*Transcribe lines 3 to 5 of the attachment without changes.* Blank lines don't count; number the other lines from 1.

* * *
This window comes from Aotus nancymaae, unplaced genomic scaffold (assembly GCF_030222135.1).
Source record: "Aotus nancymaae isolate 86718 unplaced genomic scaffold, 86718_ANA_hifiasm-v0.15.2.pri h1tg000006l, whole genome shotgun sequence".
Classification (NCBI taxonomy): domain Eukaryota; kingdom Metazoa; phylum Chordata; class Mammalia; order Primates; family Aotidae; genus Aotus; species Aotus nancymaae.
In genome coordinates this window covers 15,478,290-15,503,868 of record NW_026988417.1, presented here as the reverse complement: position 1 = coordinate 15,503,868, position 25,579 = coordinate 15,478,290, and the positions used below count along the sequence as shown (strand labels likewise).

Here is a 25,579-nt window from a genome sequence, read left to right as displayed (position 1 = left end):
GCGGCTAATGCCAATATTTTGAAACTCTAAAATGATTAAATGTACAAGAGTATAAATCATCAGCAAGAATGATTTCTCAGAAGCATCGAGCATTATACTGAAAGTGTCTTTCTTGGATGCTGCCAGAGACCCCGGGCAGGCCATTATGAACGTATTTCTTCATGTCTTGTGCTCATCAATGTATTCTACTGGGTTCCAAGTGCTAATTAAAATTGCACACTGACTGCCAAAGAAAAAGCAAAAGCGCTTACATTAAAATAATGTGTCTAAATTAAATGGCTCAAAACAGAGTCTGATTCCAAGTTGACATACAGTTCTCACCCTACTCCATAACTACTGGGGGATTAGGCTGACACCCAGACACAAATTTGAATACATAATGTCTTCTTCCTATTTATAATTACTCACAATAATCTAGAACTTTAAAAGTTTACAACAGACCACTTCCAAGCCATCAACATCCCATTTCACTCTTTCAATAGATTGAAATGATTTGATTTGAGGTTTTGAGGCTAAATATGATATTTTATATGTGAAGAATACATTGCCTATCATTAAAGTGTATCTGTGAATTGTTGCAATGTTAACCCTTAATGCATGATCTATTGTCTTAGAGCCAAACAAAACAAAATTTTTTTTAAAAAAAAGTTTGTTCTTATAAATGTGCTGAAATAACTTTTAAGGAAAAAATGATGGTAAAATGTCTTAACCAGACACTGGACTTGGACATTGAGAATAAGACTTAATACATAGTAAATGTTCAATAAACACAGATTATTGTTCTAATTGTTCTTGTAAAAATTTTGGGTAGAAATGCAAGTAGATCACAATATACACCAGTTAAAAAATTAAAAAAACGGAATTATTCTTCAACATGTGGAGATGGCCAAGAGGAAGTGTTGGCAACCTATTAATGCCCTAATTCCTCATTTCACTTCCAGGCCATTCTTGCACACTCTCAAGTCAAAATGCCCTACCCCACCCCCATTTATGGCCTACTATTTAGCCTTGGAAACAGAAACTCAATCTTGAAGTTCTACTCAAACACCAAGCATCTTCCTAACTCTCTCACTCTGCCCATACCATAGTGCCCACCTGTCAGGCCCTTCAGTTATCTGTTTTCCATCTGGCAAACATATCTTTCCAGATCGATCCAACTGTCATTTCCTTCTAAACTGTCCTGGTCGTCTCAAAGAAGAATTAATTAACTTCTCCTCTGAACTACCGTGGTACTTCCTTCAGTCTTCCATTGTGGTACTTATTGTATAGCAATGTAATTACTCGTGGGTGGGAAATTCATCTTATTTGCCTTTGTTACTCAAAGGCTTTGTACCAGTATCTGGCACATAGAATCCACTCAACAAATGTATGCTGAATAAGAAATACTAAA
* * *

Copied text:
Classification (NCBI taxonomy): domain Eukaryota; kingdom Metazoa; phylum Chordata; class Mammalia; order Primates; family Aotidae; genus Aotus; species Aotus nancymaae.
In genome coordinates this window covers 15,478,290-15,503,868 of record NW_026988417.1, presented here as the reverse complement: position 1 = coordinate 15,503,868, position 25,579 = coordinate 15,478,290, and the positions used below count along the sequence as shown (strand labels likewise).

Here is a 25,579-nt window from a genome sequence, read left to right as displayed (position 1 = left end):